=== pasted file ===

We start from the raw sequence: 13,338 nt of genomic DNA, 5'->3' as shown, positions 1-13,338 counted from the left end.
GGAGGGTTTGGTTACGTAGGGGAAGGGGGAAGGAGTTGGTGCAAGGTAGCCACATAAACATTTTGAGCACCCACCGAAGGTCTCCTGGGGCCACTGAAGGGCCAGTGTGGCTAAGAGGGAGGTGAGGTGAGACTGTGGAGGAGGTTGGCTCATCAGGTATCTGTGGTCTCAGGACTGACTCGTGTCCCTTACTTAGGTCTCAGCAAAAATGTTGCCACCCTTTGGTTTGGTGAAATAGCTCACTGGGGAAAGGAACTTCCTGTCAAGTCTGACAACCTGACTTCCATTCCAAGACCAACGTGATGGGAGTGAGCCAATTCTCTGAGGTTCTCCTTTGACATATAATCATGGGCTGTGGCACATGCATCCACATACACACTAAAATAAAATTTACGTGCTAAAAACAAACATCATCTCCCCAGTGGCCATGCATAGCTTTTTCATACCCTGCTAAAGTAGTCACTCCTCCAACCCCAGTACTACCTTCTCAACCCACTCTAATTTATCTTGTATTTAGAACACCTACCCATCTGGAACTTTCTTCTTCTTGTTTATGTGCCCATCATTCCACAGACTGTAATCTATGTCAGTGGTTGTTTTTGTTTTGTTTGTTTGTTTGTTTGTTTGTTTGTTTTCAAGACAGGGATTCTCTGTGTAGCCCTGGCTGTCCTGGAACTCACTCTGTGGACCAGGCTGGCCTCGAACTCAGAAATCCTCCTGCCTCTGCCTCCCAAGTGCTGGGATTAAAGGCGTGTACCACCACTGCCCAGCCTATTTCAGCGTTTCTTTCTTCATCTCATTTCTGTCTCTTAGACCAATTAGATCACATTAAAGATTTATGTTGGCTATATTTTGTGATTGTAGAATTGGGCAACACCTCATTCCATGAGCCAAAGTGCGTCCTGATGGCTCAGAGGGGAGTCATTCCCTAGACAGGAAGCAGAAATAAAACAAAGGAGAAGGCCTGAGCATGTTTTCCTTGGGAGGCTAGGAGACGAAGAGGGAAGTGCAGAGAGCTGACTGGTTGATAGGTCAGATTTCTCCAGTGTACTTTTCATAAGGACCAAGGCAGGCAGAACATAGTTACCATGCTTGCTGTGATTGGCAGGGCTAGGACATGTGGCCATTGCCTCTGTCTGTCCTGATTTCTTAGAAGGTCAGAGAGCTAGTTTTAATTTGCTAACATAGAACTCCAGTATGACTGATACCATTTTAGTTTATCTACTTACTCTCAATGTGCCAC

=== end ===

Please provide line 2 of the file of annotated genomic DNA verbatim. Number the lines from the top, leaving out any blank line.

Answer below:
GGAGGGTTTGGTTACGTAGGGGAAGGGGGAAGGAGTTGGTGCAAGGTAGCCACATAAACATTTTGAGCACCCACCGAAGGTCTCCTGGGGCCACTGAAGGGCCAGTGTGGCTAAGAGGGAGGTGAGGTGAGACTGTGGAGGAGGTTGGCTCATCAGGTATCTGTGGTCTCAGGACTGACTCGTGTCCCTTACTTAGGTCTCAGCAAAAATGTTGCCACCCTTTGGTTTGGTGAAATAGCTCACTGGGGAAAGGAACTTCCTGTCAAGTCTGACAACCTGACTTCCATTCCAAGACCAACGTGATGGGAGTGAGCCAATTCTCTGAGGTTCTCCTTTGACATATAATCATGGGCTGTGGCACATGCATCCACATACACACTAAAATAAAATTTACGTGCTAAAAACAAACATCATCTCCCCAGTGGCCATGCATAGCTTTTTCATACCCTGCTAAAGTAGTCACTCCTCCAACCCCAGTACTACCTTCTCAACCCACTCTAATTTATCTTGTATTTAGAACACCTACCCATCTGGAACTTTCTTCTTCTTGTTTATGTGCCCATCATTCCACAGACTGTAATCTATGTCAGTGGTTGTTTTTGTTTTGTTTGTTTGTTTGTTTGTTTGTTTGTTTTCAAGACAGGGATTCTCTGTGTAGCCCTGGCTGTCCTGGAACTCACTCTGTGGACCAGGCTGGCCTCGAACTCAGAAATCCTCCTGCCTCTGCCTCCCAAGTGCTGGGATTAAAGGCGTGTACCACCACTGCCCAGCCTATTTCAGCGTTTCTTTCTTCATCTCATTTCTGTCTCTTAGACCAATTAGATCACATTAAAGATTTATGTTGGCTATATTTTGTGATTGTAGAATTGGGCAACACCTCATTCCATGAGCCAAAGTGCGTCCTGATGGCTCAGAGGGGAGTCATTCCCTAGACAGGAAGCAGAAATAAAACAAAGGAGAAGGCCTGAGCATGTTTTCCTTGGGAGGCTAGGAGACGAAGAGGGAAGTGCAGAGAGCTGACTGGTTGATAGGTCAGATTTCTCCAGTGTACTTTTCATAAGGACCAAGGCAGGCAGAACATAGTTACCATGCTTGCTGTGATTGGCAGGGCTAGGACATGTGGCCATTGCCTCTGTCTGTCCTGATTTCTTAGAAGGTCAGAGAGCTAGTTTTAATTTGCTAACATAGAACTCCAGTATGACTGATACCATTTTAGTTTATCTACTTACTCTCAATGTGCCAC